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December 17, 2008

NY Workshop Part 2

Thanks to Bridechka for allowing us to "borrow" her notes from the workshop... onto PART 2!!!

Negotiating Your Contract

more tips from Lindsay Landman.

Here are Lindsay's main tips for understanding your vendor contracts and negotiating to get a better price:
  1. Read your contract carefully.
    Yeah ok, no brainer, right? But Lindsay made an interesting comment about this point. Don't get caught up in the legalese (I know the best part of this post is that I am a law student quoting this advice ... on a side note: soon to be former law student!!!). Almost all of the contracts give the vendor all of the legal protection and if you cancel they get everything you get zilch (if your really worried about it, look into insurance).
    But do carefully look over what products/services you are getting that are explicitly stated in the paper work. If they promise you something and you don't see it in there, go ahead and write it in in pen (advice from a law student who is not a practicing attorney but did get a good grade in her first year contracts class: draw their attention to the fact that you have made this addition before they sign... trust).
  2. Ask questions!
    A good one that Lindsay suggested is: "What is going to cost extra that is not included in here?" I think this is a great question. Often there are hidden fees and/or taxes that may be hard to find all of the jargon in the contract. Specifically ask about set-up fees, delivery fees, and gratuities. You read that right, ASK about gratuities. That way you don get hit with the "Well it is customary to give X% tip to joe, jack, and jim...." at the end of the night when your happy and tipsy and not in any mood to discuss.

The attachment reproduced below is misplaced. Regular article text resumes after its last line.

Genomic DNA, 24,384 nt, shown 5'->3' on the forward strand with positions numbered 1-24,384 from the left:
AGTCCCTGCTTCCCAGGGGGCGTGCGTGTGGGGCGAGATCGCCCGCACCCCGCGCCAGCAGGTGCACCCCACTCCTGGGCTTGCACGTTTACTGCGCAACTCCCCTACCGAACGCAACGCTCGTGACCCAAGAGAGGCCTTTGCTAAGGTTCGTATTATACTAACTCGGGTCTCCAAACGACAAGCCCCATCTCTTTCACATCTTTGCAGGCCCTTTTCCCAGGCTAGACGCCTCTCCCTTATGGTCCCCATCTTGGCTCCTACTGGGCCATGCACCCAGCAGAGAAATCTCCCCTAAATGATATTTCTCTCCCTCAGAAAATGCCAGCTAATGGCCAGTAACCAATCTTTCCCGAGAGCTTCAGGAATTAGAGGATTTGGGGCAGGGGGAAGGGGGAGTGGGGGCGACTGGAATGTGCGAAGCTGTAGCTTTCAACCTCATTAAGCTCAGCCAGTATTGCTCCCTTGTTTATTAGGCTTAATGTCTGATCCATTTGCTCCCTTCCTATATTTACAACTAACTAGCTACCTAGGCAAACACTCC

3. Some things are not negotiable.
    If you are getting married at a hotel they sometimes employ union staff and unions often have set fees for certain services (coat check, cake cutting, etc...). Union fees are not negotiable. Don't bother arguing them, its not worth the stress.
  4. Ask: "Where can you be flexible?"
    That question is a great way to start the conversation. Let them know that you really would like to use their product/service but that you want to know where they can be flexible in terms of their rates and/or what they can give you for those rates.
    Sometimes it is easier for vendors to throw in perks rather than lower the price, but that still means that your getting the most bang for your buck. For example a photographer is more likely to give you some extra time or a caterer can throw in more food (an extra appetizer for example) rather than lower their price. ASK. Always ask.
  5. Ask: if you can pay the entire cost up-front for a discount. OR Ask if you can pay in cash for a discount.
    BUT remember ALWAYS get a receipt of your purchases. Many vendors will give a discount for cash because when they accept credit cards they are charged a fee. Some vendors will offer a discount for paying upfront (especially during wedding light months like during the winter and especially if they are a small business) in order to raise capital right away rather than wait for it.
  6. Remember to ask your caterer if you can negotiate the price of your vendor meals.
    Another tip in this category was that if you have a huge band, ask your band if they are willing to do a "meal buyout" (where you give them cash to either run out or get delivery and eat before they need to be on).
  7. Most importantly, be ready to walk away.
    Not as a bargaining technique but because sometimes things just don't work out. Be realistic! If the price is not for you and they can't or won't work with you on it, then it might be time to move on.
Remember Wedding Motto #2: Best is the enemy of good! Maybe you will find something even better that won't break the bank.


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